The United States District Court for the Southern District of New York granted Staples motion to dismiss the breach of contract and NY GBL claims, holding that the contract was unambiguous, that any breach of the contract by Staples was immaterial, and that Orlander failed to adequately allege damages or an actual injury under the NY GBL. The United States Court of Appeals for the Second Circuit vacated the judgment granting the motion to dismiss and remanded the case, holding that the contract was ambiguous as a matter of law, the materiality of any breach by Staples was not a basis on which to dismiss the contract claim, and that Orlander adequately alleged deceptive practices and false advertising claims and injury.

To read the full opinion, please visit: ">http://www.ca2.uscourt.../de.....4/3/hilite/

Extended Summary: Under New York law, a successful claim for breach of contract must include allegations that the parties formed a contract, the plaintiff performed his/her part of the contract, the defendant failed to perform, and the plaintiff suffered damages. If the court concludes an applicable contract term is ambiguous as applied to the allegations in a complaint, the court lacks a sufficient basis to dismiss the complaint for failure to state a claim.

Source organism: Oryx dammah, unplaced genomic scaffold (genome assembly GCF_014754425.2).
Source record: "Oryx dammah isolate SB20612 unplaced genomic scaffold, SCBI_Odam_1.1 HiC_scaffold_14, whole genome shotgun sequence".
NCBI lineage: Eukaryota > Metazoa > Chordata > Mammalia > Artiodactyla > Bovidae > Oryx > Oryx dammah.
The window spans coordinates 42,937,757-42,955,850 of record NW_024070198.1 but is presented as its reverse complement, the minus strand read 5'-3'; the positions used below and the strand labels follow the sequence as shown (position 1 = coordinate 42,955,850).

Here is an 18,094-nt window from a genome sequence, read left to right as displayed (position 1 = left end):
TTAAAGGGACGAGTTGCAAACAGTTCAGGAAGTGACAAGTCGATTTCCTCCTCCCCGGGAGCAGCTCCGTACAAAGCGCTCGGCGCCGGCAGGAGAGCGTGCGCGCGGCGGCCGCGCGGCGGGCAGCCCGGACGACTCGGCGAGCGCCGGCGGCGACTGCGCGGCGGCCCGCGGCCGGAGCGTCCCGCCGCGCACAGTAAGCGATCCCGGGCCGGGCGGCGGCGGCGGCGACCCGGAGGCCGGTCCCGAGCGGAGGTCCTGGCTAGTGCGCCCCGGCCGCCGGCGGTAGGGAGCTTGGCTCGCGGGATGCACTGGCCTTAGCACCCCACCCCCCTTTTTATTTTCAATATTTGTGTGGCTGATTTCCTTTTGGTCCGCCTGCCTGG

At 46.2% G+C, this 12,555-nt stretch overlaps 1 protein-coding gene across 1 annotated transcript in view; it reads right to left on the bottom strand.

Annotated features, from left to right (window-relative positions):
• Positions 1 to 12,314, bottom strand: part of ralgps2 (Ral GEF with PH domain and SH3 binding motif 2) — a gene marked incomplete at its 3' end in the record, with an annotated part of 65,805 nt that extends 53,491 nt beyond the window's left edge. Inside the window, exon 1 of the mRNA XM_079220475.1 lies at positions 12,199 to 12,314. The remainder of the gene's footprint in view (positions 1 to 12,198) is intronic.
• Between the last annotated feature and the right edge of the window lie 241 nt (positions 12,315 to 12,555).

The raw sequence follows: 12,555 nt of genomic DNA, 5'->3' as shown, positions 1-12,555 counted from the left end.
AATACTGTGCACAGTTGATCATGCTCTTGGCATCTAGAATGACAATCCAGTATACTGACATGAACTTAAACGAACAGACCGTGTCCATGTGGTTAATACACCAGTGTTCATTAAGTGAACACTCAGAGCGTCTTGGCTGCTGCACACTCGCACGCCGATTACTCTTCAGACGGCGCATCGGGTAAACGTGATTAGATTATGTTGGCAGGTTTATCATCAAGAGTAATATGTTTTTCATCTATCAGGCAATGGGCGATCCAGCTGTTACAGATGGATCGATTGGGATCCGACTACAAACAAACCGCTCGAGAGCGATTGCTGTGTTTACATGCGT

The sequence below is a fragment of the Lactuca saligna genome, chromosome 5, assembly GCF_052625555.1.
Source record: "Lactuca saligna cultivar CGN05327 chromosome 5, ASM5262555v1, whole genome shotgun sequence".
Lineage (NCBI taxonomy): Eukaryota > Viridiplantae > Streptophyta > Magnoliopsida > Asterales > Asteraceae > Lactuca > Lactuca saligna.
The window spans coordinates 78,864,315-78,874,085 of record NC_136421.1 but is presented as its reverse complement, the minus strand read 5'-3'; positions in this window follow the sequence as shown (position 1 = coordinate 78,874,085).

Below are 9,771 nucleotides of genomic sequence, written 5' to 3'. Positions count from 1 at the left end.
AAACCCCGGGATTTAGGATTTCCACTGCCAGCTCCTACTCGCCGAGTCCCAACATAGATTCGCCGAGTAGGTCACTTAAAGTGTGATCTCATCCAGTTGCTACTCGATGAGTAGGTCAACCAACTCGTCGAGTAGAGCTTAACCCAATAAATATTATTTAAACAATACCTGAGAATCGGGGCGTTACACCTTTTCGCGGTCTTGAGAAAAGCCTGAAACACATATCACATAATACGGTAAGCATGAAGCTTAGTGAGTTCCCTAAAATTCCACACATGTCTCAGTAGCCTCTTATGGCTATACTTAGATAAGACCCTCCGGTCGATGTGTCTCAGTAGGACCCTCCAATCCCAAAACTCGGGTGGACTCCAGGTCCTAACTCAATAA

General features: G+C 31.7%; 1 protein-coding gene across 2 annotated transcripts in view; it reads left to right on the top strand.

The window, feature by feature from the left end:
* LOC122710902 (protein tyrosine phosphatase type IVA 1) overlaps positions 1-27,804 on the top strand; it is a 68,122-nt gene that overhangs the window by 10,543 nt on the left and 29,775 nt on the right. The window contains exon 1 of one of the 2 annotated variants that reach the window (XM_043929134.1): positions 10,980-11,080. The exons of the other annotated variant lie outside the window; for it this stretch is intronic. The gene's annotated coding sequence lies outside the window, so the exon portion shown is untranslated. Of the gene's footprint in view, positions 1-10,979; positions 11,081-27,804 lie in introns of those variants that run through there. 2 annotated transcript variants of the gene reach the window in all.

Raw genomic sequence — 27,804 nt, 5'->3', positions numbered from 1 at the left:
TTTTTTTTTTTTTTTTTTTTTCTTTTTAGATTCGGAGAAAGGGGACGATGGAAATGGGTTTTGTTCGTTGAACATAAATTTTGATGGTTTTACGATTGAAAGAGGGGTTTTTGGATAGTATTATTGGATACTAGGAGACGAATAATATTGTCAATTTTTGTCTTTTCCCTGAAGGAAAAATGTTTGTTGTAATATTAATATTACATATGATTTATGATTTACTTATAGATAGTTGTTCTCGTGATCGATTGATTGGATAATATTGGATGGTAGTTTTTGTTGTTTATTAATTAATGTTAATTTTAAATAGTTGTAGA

It was undisputed that the parties formed a contract and that Orlander performed by purchasing the two-year "Carry-in" Protection Plan for $99.99. The second page of the Protection Plan Brochure provided to Orlander at the time of his purchase listed the terms of the plan contract. In small type after just one of the provisions, the contract stated, "Some restrictions apply. For complete details...see Terms and Conditions. The plan term is inclusive of manufacturer's warranty...and does not replace the manufacturer's warranty." The United States District Court for the Southern District of New York granted Staples motion to dismiss the breach of contract claim, holding that the contract was unambiguous in providing that the Staples Protection Plan did not offer services to a purchaser during the one-year manufacturer's warranty term, and that any breach of the contract by Staples was immaterial.